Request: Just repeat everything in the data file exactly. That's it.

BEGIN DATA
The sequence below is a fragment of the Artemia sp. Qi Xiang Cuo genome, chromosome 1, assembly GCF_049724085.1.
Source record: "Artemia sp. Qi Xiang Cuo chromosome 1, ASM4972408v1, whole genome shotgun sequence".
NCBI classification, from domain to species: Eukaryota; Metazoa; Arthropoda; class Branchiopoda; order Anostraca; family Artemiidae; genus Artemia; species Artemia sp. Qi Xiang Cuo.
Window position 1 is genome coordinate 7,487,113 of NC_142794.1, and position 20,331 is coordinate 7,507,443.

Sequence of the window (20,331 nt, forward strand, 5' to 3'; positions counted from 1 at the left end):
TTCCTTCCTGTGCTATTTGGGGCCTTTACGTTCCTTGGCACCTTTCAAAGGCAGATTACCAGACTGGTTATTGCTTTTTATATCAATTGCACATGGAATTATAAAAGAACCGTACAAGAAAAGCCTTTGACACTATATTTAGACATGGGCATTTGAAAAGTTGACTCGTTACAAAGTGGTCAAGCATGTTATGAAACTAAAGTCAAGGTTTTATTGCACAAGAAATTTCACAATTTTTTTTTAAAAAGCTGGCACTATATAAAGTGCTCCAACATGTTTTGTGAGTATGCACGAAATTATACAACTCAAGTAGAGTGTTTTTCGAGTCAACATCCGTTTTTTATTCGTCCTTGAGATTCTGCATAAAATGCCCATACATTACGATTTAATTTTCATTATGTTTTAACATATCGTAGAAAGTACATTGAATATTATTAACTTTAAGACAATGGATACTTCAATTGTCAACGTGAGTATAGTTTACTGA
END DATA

The sequence below is a fragment of the Artemia sp. Qi Xiang Cuo genome, chromosome 1, assembly GCF_049724085.1.
Source record: "Artemia sp. Qi Xiang Cuo chromosome 1, ASM4972408v1, whole genome shotgun sequence".
NCBI classification, from domain to species: Eukaryota; Metazoa; Arthropoda; class Branchiopoda; order Anostraca; family Artemiidae; genus Artemia; species Artemia sp. Qi Xiang Cuo.
Window position 1 is genome coordinate 7,487,113 of NC_142794.1, and position 20,331 is coordinate 7,507,443.

Sequence of the window (20,331 nt, forward strand, 5' to 3'; positions counted from 1 at the left end):
TTCCTTCCTGTGCTATTTGGGGCCTTTACGTTCCTTGGCACCTTTCAAAGGCAGATTACCAGACTGGTTATTGCTTTTTATATCAATTGCACATGGAATTATAAAAGAACCGTACAAGAAAAGCCTTTGACACTATATTTAGACATGGGCATTTGAAAAGTTGACTCGTTACAAAGTGGTCAAGCATGTTATGAAACTAAAGTCAAGGTTTTATTGCACAAGAAATTTCACAATTTTTTTTTAAAAAGCTGGCACTATATAAAGTGCTCCAACATGTTTTGTGAGTATGCACGAAATTATACAACTCAAGTAGAGTGTTTTTCGAGTCAACATCCGTTTTTTATTCGTCCTTGAGATTCTGCATAAAATGCCCATACATTACGATTTAATTTTCATTATGTTTTAACATATCGTAGAAAGTACATTGAATATTATTAACTTTAAGACAATGGATACTTCAATTGTCAACGTGAGTATAGTTTACTGA